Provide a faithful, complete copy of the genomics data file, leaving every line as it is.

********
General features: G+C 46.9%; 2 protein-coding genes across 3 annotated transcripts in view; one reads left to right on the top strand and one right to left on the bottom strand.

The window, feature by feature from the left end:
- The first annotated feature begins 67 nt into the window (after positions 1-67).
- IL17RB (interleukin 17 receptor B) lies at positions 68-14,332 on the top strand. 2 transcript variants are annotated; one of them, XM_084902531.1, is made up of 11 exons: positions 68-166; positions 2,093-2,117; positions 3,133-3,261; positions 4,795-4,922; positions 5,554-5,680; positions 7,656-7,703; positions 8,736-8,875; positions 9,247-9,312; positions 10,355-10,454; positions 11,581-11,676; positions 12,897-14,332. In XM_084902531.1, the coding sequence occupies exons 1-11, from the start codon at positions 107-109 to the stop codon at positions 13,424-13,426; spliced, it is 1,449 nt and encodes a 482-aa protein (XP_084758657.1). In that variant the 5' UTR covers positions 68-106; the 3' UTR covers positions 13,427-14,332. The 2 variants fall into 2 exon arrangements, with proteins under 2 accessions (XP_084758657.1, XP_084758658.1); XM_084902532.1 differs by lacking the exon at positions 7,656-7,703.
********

General features: G+C 46.9%; 2 protein-coding genes across 3 annotated transcripts in view; one reads left to right on the top strand and one right to left on the bottom strand.

The window, feature by feature from the left end:
- The first annotated feature begins 67 nt into the window (after positions 1-67).
- IL17RB (interleukin 17 receptor B) lies at positions 68-14,332 on the top strand. 2 transcript variants are annotated; one of them, XM_084902531.1, is made up of 11 exons: positions 68-166; positions 2,093-2,117; positions 3,133-3,261; positions 4,795-4,922; positions 5,554-5,680; positions 7,656-7,703; positions 8,736-8,875; positions 9,247-9,312; positions 10,355-10,454; positions 11,581-11,676; positions 12,897-14,332. In XM_084902531.1, the coding sequence occupies exons 1-11, from the start codon at positions 107-109 to the stop codon at positions 13,424-13,426; spliced, it is 1,449 nt and encodes a 482-aa protein (XP_084758657.1). In that variant the 5' UTR covers positions 68-106; the 3' UTR covers positions 13,427-14,332. The 2 variants fall into 2 exon arrangements, with proteins under 2 accessions (XP_084758657.1, XP_084758658.1); XM_084902532.1 differs by lacking the exon at positions 7,656-7,703.